But LeGette was early to the insight that some data, however worthless in isolation, could be extremely valuable in aggregate. Layer vehicle-registration records upon one another in a database, and you could see who shared an address, who shared a name, who lived together, who was most likely related to whom — and who, under Florida’s relatively new no-fault car-insurance laws, might also be on the hook for any claims in the event of an accident. “Let’s say that you and your wife both have a car,” LeGette recalled explaining to Asher, “but you’re insured with Company A and she’s insured with Company B. Because of the way the law is written, both policies are on that loss.” A computer system that allowed insurers to look up vehicles by shared address — which allowed them to cut some claims payouts in half — would be worth millions.
On the phone, Asher grasped the idea’s potential immediately. Everyone was hiding something — he knew he had been ever since that first drug run in Belize — and LeGette was sketching out an ingenious plan to use data to reveal hidden relationships. Asher soon jumped to another industry that might find such a database useful: law enforcement.
When he explained his thinking to Brubaker, a “small l” libertarian and nascent Buddhist, his partner recoiled. “One of the steps on a full path is: Don’t have an occupation that causes harm,” Brubaker told me. “I was having a hard time reconciling that with a database that would be able to track anybody down.” He feared what would happen if they layered on more data, what would happen if cops and federal agents could just peer into your life — where you lived, who you knew — without a warrant. Brubaker’s father and grandfather were Miami police officers. “I’ve always been concerned about the reach of government,” he said. “Offering this to police departments, I just saw a vast potential shitstorm for us average folks.”
Asher wouldn’t drop it. He set up a meeting with his old D.E.A. handler, surprising the agent with a question as they sat in an unmarked car on the apron of a small airport near Miami: “If I could give the agency instant access to public records, how much would that be worth?”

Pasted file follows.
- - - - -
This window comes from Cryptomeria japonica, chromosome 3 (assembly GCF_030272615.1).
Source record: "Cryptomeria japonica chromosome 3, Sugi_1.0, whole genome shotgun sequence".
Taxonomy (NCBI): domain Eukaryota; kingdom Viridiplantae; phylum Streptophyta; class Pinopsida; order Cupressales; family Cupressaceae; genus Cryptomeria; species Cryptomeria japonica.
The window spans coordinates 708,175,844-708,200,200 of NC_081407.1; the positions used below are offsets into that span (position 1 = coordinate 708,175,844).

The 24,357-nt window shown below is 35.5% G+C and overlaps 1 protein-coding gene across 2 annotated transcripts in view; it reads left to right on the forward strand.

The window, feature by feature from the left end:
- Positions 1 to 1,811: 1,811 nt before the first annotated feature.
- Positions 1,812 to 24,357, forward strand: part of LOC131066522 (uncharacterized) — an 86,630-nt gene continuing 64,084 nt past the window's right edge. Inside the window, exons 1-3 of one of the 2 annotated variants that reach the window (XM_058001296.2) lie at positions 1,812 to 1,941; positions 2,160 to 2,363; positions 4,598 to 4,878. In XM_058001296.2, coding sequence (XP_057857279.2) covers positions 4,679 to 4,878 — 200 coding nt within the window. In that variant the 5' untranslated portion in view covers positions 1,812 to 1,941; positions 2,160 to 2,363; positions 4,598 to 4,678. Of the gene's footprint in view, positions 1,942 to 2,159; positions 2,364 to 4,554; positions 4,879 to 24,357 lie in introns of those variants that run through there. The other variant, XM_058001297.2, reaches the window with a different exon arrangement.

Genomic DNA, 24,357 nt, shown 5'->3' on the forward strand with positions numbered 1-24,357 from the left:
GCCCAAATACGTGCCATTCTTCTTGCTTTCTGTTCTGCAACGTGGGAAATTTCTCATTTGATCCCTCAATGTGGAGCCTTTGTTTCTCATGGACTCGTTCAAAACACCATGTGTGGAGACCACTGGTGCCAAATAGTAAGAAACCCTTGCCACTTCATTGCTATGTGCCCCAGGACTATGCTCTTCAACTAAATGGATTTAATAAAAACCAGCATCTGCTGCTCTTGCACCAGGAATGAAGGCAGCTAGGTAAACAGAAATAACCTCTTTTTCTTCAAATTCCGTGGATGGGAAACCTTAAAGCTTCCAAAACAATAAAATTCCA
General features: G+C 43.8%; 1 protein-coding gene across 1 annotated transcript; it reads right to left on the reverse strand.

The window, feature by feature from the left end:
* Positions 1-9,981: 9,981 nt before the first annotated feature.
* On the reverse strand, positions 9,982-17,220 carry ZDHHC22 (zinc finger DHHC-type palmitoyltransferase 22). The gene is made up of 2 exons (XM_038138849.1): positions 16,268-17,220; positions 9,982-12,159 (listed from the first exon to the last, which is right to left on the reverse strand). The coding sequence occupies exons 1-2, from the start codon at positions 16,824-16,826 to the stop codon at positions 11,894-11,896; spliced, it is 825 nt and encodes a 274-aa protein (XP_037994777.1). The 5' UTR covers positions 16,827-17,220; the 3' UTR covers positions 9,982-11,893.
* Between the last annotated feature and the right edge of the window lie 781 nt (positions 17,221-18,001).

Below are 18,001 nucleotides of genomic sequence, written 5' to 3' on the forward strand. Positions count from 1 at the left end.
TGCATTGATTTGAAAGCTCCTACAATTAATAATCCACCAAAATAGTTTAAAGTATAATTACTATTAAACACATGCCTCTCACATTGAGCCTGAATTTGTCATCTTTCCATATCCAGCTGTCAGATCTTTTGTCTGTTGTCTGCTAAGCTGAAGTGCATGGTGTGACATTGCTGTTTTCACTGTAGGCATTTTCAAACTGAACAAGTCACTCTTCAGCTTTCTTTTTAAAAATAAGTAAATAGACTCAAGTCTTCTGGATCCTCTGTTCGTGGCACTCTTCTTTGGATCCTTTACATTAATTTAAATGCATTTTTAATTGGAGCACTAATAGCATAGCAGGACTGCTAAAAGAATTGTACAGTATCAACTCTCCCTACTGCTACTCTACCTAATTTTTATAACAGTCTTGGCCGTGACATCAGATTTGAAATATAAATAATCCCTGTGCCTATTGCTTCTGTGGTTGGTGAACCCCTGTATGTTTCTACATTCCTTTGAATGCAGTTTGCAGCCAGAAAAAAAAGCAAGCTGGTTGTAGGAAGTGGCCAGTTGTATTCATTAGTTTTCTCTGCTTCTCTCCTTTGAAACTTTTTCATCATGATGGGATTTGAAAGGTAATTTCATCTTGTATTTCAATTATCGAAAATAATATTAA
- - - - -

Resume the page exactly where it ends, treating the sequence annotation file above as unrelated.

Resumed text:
Asher forced Brubaker out of their company, and he has lived paycheck to paycheck ever since. “But I walked away with my soul,” he said.
It took a certain kind of mind to envision the systems Asher now wanted to build, but it also took a certain mentality. What would separate his databases from most of their contemporaries would be not just the records they held or the technology they employed but their focus on what is today blandly known in the industry as “risk.” They would be designed to manage risk for insurers, and eventually for society writ large, by uncovering what a person might intentionally or unintentionally be hiding: an asset, an associate, an address, a conspiracy, a conviction and so on.
Such risk analytics are predicated on mistrust, so it was no surprise that Asher, with his own big secret to hide and difficulty trusting anyone, would become a pioneer in the space. Contrast his creations with, say, a marketing database from the same era, focused on what brand of shampoo or model of car a person has bought in the past or might be swayed to buy in the future, and the questions asked and answered were very different. Instead of asking, “What will this person like, and what will he buy?” it asked, “What isn’t he telling us, and what will he do wrong?” Asher, in taking on LeGette’s database project, had started encoding a certain paranoia — his own — into American life.
Letters and numbers scroll across a dark background. Above the scrolling images is the phrase, “Asher started encoding a certain paranoia — his own — into American life.”CreditCredit…
“Is this the meanest lawyer in Tallahassee?” the gruff voice asked. It was 5 a.m., and Martha Barnett was on her way to the airport. She had stopped by her law office only because she accidentally left her paper ticket there (it was the early 1990s), but then the phone on her desk — her direct line — started ringing. She didn’t recognize the voice. Thinking it a prank call, she hung up.
The phone rang again as she was walking out the door. “I’m trying to find Martha Barnett,” the man continued. “I’ve heard she’s the meanest lawyer in Tallahassee.”
“I’m Martha Barnett,” she said. “And who are you?”
“Well, I need a lawyer,” he explained.
“What do you need a lawyer for?” she asked.
She thought she heard him say he needed a copy of his driver’s license. “You don’t need a lawyer for that,” Barnett told him. “It’s a public record. You just call the Department of Highway Safety.” No, he said, he wanted all of them. But the state wouldn’t give them to him.
“How many licenses do you have?” she asked.
No, he explained, he wanted everyone’s — every driver’s license in Florida.